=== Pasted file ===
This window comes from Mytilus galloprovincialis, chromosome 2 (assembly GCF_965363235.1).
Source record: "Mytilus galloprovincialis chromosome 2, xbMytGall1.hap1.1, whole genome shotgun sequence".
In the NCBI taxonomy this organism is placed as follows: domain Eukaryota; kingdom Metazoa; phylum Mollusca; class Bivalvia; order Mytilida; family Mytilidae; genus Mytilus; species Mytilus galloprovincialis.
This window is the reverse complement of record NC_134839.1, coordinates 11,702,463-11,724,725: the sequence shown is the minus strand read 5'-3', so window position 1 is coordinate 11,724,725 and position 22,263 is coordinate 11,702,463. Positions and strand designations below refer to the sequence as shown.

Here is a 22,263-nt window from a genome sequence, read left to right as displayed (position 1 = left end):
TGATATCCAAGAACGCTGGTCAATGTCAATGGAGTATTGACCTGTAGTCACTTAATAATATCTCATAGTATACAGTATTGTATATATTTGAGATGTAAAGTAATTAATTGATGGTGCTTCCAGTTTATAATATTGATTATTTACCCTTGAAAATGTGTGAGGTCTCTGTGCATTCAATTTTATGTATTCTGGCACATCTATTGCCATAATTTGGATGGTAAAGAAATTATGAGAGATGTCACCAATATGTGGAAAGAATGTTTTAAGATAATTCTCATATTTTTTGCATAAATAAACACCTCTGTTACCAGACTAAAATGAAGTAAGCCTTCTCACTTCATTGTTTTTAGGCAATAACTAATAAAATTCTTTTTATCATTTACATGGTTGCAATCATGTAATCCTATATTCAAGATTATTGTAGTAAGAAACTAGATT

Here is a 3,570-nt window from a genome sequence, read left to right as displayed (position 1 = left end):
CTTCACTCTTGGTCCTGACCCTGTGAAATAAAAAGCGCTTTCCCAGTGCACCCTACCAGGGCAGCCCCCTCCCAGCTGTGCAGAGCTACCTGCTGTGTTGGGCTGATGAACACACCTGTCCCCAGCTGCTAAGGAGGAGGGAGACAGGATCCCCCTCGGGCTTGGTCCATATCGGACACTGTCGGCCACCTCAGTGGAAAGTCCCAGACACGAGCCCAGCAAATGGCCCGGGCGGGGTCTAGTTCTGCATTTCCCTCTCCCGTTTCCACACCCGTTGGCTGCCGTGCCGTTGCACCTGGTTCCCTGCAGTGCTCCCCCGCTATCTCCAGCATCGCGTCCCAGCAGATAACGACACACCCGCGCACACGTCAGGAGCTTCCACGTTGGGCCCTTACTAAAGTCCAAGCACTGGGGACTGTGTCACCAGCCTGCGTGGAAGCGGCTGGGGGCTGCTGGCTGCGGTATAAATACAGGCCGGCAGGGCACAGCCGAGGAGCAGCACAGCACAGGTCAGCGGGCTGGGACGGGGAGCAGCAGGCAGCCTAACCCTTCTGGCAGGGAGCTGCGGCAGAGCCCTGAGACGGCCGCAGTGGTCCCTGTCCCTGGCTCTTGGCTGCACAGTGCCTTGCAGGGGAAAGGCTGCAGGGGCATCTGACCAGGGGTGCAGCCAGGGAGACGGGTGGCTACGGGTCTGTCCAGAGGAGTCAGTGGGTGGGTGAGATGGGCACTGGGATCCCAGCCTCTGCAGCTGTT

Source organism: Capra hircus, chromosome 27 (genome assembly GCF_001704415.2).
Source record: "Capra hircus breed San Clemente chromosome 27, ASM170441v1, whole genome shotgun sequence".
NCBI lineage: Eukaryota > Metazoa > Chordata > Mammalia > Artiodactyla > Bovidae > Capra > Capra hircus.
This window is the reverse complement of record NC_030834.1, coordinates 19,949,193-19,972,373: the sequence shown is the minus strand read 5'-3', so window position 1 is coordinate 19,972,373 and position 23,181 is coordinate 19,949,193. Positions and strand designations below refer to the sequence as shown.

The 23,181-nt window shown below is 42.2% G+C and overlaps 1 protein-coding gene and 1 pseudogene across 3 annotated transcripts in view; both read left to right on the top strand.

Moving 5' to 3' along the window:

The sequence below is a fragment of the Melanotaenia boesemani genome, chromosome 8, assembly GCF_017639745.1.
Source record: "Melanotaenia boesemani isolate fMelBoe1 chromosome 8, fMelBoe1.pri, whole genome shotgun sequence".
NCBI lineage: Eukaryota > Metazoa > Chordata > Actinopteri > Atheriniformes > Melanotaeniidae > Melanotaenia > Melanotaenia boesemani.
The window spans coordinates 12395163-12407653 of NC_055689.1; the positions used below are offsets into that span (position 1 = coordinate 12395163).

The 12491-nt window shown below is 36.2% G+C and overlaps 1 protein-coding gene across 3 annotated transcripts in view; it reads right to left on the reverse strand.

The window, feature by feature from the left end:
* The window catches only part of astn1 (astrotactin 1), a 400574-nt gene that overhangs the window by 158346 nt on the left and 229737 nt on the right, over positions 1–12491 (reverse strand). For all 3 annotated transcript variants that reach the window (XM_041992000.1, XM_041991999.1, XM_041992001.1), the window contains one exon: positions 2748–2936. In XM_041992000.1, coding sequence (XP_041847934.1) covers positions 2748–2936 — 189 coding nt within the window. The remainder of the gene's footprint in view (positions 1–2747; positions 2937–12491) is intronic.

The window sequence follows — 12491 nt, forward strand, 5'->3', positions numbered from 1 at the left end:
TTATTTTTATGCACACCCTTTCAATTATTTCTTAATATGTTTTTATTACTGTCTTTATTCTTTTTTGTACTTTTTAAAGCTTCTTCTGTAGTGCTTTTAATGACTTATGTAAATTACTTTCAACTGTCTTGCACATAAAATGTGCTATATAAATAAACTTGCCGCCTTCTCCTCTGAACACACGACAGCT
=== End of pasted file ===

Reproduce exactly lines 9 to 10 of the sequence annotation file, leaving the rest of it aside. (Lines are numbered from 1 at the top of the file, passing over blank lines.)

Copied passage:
Source organism: Capra hircus, chromosome 27 (genome assembly GCF_001704415.2).
Source record: "Capra hircus breed San Clemente chromosome 27, ASM170441v1, whole genome shotgun sequence".